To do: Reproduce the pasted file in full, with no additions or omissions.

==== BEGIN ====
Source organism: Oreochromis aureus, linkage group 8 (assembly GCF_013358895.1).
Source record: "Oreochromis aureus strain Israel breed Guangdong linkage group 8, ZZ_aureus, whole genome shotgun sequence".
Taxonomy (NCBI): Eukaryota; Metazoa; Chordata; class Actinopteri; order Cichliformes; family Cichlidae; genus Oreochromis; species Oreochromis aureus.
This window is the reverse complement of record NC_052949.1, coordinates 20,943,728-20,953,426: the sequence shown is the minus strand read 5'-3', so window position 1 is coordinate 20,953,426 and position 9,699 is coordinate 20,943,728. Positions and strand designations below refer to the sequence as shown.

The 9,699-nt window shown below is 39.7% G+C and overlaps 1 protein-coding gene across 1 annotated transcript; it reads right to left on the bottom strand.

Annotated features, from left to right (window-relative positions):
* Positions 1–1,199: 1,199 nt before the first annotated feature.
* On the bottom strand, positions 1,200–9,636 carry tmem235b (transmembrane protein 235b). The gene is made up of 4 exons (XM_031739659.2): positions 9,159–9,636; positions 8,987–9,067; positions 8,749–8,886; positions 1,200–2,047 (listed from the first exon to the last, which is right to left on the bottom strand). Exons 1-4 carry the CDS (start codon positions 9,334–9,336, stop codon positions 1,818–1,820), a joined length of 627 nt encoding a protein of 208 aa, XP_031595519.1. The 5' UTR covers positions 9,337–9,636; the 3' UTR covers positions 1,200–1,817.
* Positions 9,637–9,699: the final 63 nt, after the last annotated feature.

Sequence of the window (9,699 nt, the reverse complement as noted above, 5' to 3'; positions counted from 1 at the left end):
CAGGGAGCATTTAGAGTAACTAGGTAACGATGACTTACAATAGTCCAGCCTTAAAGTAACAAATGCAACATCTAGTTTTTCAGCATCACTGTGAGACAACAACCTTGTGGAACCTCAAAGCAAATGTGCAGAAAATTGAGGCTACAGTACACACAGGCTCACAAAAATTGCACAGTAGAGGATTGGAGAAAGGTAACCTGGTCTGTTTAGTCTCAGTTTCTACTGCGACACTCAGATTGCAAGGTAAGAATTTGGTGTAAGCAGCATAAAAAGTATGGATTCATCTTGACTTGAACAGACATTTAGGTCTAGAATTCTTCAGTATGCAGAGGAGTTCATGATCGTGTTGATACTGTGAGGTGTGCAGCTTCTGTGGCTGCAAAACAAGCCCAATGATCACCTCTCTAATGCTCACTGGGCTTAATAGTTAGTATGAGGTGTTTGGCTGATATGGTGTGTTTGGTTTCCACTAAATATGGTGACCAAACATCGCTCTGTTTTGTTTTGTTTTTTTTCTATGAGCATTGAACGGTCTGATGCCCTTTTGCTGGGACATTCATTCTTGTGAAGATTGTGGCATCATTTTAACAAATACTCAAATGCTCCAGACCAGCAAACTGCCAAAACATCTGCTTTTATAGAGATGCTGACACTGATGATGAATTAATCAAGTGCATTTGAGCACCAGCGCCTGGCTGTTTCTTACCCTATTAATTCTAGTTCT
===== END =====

Source organism: Oreochromis aureus, linkage group 8 (assembly GCF_013358895.1).
Source record: "Oreochromis aureus strain Israel breed Guangdong linkage group 8, ZZ_aureus, whole genome shotgun sequence".
Taxonomy (NCBI): Eukaryota; Metazoa; Chordata; class Actinopteri; order Cichliformes; family Cichlidae; genus Oreochromis; species Oreochromis aureus.
This window is the reverse complement of record NC_052949.1, coordinates 20,943,728-20,953,426: the sequence shown is the minus strand read 5'-3', so window position 1 is coordinate 20,953,426 and position 9,699 is coordinate 20,943,728. Positions and strand designations below refer to the sequence as shown.

The 9,699-nt window shown below is 39.7% G+C and overlaps 1 protein-coding gene across 1 annotated transcript; it reads right to left on the bottom strand.

Annotated features, from left to right (window-relative positions):
* Positions 1–1,199: 1,199 nt before the first annotated feature.
* On the bottom strand, positions 1,200–9,636 carry tmem235b (transmembrane protein 235b). The gene is made up of 4 exons (XM_031739659.2): positions 9,159–9,636; positions 8,987–9,067; positions 8,749–8,886; positions 1,200–2,047 (listed from the first exon to the last, which is right to left on the bottom strand). Exons 1-4 carry the CDS (start codon positions 9,334–9,336, stop codon positions 1,818–1,820), a joined length of 627 nt encoding a protein of 208 aa, XP_031595519.1. The 5' UTR covers positions 9,337–9,636; the 3' UTR covers positions 1,200–1,817.
* Positions 9,637–9,699: the final 63 nt, after the last annotated feature.

Sequence of the window (9,699 nt, the reverse complement as noted above, 5' to 3'; positions counted from 1 at the left end):
CAGGGAGCATTTAGAGTAACTAGGTAACGATGACTTACAATAGTCCAGCCTTAAAGTAACAAATGCAACATCTAGTTTTTCAGCATCACTGTGAGACAACAACCTTGTGGAACCTCAAAGCAAATGTGCAGAAAATTGAGGCTACAGTACACACAGGCTCACAAAAATTGCACAGTAGAGGATTGGAGAAAGGTAACCTGGTCTGTTTAGTCTCAGTTTCTACTGCGACACTCAGATTGCAAGGTAAGAATTTGGTGTAAGCAGCATAAAAAGTATGGATTCATCTTGACTTGAACAGACATTTAGGTCTAGAATTCTTCAGTATGCAGAGGAGTTCATGATCGTGTTGATACTGTGAGGTGTGCAGCTTCTGTGGCTGCAAAACAAGCCCAATGATCACCTCTCTAATGCTCACTGGGCTTAATAGTTAGTATGAGGTGTTTGGCTGATATGGTGTGTTTGGTTTCCACTAAATATGGTGACCAAACATCGCTCTGTTTTGTTTTGTTTTTTTTCTATGAGCATTGAACGGTCTGATGCCCTTTTGCTGGGACATTCATTCTTGTGAAGATTGTGGCATCATTTTAACAAATACTCAAATGCTCCAGACCAGCAAACTGCCAAAACATCTGCTTTTATAGAGATGCTGACACTGATGATGAATTAATCAAGTGCATTTGAGCACCAGCGCCTGGCTGTTTCTTACCCTATTAATTCTAGTTCT